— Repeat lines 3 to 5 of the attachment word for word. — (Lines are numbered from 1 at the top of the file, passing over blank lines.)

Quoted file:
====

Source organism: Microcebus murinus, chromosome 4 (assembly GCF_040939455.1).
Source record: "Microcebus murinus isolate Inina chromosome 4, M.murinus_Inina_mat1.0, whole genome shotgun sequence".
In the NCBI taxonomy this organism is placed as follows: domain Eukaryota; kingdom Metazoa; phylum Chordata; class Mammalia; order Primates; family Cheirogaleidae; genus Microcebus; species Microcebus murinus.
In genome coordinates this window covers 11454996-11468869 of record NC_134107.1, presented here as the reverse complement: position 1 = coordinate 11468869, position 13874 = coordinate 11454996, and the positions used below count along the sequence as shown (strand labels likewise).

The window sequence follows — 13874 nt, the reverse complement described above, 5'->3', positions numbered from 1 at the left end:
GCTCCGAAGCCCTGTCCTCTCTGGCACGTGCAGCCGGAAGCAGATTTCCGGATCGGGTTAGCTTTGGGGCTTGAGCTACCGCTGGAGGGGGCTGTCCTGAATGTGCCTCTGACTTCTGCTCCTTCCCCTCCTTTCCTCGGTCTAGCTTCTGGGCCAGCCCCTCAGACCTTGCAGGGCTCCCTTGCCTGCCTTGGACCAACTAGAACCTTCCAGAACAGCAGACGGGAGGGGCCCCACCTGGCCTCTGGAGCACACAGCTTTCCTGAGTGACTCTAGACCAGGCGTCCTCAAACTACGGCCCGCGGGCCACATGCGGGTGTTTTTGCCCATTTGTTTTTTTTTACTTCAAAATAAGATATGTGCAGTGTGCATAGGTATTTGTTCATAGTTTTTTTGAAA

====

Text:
In the NCBI taxonomy this organism is placed as follows: domain Eukaryota; kingdom Metazoa; phylum Chordata; class Mammalia; order Primates; family Cheirogaleidae; genus Microcebus; species Microcebus murinus.
In genome coordinates this window covers 11454996-11468869 of record NC_134107.1, presented here as the reverse complement: position 1 = coordinate 11468869, position 13874 = coordinate 11454996, and the positions used below count along the sequence as shown (strand labels likewise).

The window sequence follows — 13874 nt, the reverse complement described above, 5'->3', positions numbered from 1 at the left end: